Board claims 16.1 million people watched new tournament on TV, with 510,000 tickets issued
The ECB has hailed audience figures for the first edition of the Hundred as “incredible” and promised it will lead to pay rises for women cricketers.
Sanjay Patel, the managing director of the tournament, claimed 16.1 million people watched the tournament on TV – a figure he said was more than the men’s World Cup in 2019 – with 510,000 tickets “sold or issued”.
Although the tournament was billed as offering equal prize-money for men and women, actual payment was far from equitable. While the lowest-paid male cricketer (involved in the entire event) was paid £25,000, the highest-paid women cricketer was paid £24,000. The lowest pay bracket for women players was £3,600. But with Patel also claiming the tournament was on target to provide a “£10m surplus into the game”, the ECB is now committed to narrowing that gap.
“There’s going to be some good news for women’s salaries,” Tom Harrison, the ECB chief executive, said. “You can expect that.”
Among other figures published by the ECB were claims that 55% of ticket buyers for the Hundred had not bought tickets for cricket in England or Wales previously; that, of those watching on Sky or the BBC, 57% hadn’t watched any other live ECB cricket in 2021; and that 19% of all tickets sold were for children. As a result, it allowed Harrison to claim the competition was “delivering” in “throwing cricket’s doors open” to a new audience.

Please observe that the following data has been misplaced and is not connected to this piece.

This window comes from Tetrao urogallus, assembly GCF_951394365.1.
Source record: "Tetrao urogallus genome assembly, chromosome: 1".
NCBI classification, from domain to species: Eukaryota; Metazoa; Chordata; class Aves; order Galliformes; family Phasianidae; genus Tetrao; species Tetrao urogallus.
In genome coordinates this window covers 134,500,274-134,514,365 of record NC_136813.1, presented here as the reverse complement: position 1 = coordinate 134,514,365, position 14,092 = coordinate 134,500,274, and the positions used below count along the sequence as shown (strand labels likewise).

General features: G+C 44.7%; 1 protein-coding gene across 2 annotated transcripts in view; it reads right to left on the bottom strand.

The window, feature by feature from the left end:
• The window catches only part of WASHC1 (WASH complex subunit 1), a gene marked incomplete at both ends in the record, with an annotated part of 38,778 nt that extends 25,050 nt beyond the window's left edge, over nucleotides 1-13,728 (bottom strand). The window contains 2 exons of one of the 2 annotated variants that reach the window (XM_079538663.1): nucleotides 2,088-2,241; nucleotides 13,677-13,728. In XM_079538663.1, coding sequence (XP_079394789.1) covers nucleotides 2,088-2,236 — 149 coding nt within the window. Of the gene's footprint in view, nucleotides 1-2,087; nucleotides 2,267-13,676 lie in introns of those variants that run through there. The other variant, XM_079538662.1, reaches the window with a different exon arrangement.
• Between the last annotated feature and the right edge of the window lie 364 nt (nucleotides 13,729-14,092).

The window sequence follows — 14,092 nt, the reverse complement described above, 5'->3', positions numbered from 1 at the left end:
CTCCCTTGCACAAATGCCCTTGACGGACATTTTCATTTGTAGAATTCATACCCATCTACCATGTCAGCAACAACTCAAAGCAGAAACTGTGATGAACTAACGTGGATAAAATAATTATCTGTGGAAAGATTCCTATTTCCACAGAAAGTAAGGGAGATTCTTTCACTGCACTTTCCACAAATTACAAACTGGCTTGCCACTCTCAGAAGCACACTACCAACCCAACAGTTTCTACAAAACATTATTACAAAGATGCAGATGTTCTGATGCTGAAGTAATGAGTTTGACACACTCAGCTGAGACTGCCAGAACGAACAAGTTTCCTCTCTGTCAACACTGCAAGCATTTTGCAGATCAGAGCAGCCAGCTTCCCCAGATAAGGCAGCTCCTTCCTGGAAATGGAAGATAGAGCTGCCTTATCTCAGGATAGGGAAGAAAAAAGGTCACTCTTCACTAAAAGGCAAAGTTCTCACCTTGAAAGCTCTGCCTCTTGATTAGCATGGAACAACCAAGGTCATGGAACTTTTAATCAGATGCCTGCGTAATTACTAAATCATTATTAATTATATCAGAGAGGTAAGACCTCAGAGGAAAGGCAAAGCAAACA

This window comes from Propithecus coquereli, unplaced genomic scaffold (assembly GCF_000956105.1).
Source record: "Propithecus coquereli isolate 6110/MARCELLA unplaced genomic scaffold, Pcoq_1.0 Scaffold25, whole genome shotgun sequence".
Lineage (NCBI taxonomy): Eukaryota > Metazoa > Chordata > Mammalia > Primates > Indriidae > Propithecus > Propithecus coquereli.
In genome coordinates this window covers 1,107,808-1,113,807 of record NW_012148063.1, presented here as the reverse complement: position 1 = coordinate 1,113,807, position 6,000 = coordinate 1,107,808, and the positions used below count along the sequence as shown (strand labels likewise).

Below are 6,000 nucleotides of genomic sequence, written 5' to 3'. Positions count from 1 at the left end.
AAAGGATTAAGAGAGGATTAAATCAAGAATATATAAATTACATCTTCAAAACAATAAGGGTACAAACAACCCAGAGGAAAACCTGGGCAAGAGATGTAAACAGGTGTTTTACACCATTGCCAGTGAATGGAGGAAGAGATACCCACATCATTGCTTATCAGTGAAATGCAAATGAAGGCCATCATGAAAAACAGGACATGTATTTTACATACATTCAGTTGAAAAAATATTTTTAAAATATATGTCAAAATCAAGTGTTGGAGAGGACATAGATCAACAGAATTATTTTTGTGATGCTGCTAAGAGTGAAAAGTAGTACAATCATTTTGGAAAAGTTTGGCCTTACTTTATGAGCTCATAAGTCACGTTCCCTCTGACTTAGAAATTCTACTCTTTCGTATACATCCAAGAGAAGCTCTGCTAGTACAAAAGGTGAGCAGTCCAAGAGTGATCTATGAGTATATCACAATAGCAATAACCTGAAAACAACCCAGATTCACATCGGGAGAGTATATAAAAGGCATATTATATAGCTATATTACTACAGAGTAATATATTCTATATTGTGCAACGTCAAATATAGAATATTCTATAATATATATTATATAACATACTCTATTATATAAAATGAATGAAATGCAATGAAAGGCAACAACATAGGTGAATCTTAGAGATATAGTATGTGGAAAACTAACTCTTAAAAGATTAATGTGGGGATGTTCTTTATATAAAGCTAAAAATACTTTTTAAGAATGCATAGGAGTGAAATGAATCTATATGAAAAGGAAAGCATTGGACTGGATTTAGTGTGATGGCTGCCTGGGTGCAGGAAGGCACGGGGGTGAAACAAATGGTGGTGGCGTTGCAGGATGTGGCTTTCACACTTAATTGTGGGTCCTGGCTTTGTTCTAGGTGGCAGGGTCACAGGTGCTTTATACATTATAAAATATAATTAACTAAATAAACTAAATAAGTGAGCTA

“We’ve seen in year one how it’s already delivering,” Harrison said. “It’s provided outstanding entertainment for new and existing fans alike, unearthed new cricketing heroes, and it’s been fantastic to see so many children and families enjoying the action. It’s also changed the game for women’s cricket, smashing record after record and creating role models for girls and boys to be inspired by.
“We need to grow cricket, reach more people and inspire more children to pick up a bat and ball and that’s exactly what the Hundred does.”
Despite hailing the viewing figures, Harrison did admit that there had been “huge amounts of learnings” from the first edition. For one thing, he conceded there had been “little pockets of anti-social behaviour” (which he partially ascribed to “Covid-related issues”) while he also accepted there was “a concern” about collateral damage to other formats of the game.
“We obviously understand the complexity and difficulty of having no red-ball cricket when you’re playing a premium Test series,” Harrison said. “That’s an issue and we need to try and find ways of resolving it. We have to get to a place where we provide opportunities for players to get into good form and continue to play red-ball cricket during a Test series. It’s not an easy thing to solve, but we’re working hard on that at that moment.
“The whole point of growing the base of the sport is so that you protect the things that are most precious to us. And that is Test cricket for us.”
The ECB also confirmed that double-headers would continue for the foreseeable future. While the original plan was to host men’s and women’s games at different ground, the demands of Covid forced a rethink. It subsequently resulted in large crowds at women’s games
“The double-header model wasn’t the original proposition,” Harrison said. “We were forced to do that through Covid. But actually it’s turned out to be one of the best things that’s happened. It was an enforced change which has turned into a huge benefit.”
Patel agreed. “The men’s and women’s games just have to go together,” he said. “For the next three or four years at least I think they have to be together.”
George Dobell is a senior correspondent at ESPNcricinfo